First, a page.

Thanks so much @Eric. I think I will be ok on timing with CVS – endo has already sent in the refill so it should process quickly and I have 14 days left on the transmitter (and of course it alarmed in the middle of the night given my midnight sensor starts!!). I do think I need to call CVS Caremark and go through customer service hell to find someone in the know on how to get this set up for delivery in a way that isn’t re-creating the wheel every three months. I can’t see Dexcom sensors or transmitters as a “prescription” in my record, only as a past “order,” even though they seem to have processed as a prescription, not DME. Also, I don’t order sensors and transmitters at the same time b/c I often restart sensors so don’t need them as frequently. Phew! Will get it squared. Thank you again!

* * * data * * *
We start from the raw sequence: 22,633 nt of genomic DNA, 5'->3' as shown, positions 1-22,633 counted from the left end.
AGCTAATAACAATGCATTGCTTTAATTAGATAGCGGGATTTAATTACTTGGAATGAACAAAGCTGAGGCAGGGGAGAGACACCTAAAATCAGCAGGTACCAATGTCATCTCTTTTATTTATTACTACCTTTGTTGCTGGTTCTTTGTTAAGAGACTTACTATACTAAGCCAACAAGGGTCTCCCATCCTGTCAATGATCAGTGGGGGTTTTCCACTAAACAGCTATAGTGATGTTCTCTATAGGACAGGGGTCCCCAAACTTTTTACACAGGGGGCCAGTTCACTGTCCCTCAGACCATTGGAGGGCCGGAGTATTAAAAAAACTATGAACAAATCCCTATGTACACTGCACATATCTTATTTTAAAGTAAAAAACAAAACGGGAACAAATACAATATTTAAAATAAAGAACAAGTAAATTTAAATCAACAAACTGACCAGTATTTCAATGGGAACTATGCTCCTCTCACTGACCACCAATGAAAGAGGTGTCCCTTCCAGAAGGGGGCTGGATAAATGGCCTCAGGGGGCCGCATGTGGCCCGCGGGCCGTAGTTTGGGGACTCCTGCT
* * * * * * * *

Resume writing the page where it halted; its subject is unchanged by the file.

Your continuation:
When you get your next delivery, look on the little tag and it should say the number of refills left.
If the number of refills says “0”, the problem is with your prescription. The doctor needs to fix that.
If the number is more than “0”, and you keep needing to go through this, the problem is with CVS, and they need to fix it.
It’s gotta be one or the other, right? Sorry, that is my overly-simplified understanding of it.
Whenever I get a new script, the first thing I do is check the refills left to see if there are going to be any problems getting more.
Mine is same as Eric, except the shipping isn’t automatic. Every 2.5 months or so I request a refill of the sensors and transmitter via the ExpressScript website. If there are 0 refills then ExpressScripts requests a prescription renewal from my Dr. It would be great if this could be automatic like it is for my insulin.